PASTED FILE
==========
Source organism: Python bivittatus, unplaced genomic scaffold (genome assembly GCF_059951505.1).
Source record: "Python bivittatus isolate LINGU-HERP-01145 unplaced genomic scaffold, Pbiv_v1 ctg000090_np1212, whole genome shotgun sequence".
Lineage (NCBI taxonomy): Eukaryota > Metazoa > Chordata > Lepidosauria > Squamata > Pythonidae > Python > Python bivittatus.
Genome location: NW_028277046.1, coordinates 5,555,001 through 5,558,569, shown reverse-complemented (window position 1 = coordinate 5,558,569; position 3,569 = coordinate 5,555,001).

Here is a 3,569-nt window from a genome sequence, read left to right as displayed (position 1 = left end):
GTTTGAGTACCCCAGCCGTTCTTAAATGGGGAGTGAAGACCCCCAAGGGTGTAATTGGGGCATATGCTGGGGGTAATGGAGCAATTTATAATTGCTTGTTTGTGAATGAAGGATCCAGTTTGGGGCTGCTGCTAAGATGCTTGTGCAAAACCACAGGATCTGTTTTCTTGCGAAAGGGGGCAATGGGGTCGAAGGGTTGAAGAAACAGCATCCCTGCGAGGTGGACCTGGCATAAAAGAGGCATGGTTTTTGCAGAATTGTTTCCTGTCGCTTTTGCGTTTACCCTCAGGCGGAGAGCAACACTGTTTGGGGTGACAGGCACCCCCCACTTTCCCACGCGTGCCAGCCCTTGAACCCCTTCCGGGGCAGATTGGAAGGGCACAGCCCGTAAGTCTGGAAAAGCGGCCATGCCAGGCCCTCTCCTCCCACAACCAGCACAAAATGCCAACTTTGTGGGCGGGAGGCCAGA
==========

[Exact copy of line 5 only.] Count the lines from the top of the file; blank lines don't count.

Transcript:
Here is a 3,569-nt window from a genome sequence, read left to right as displayed (position 1 = left end):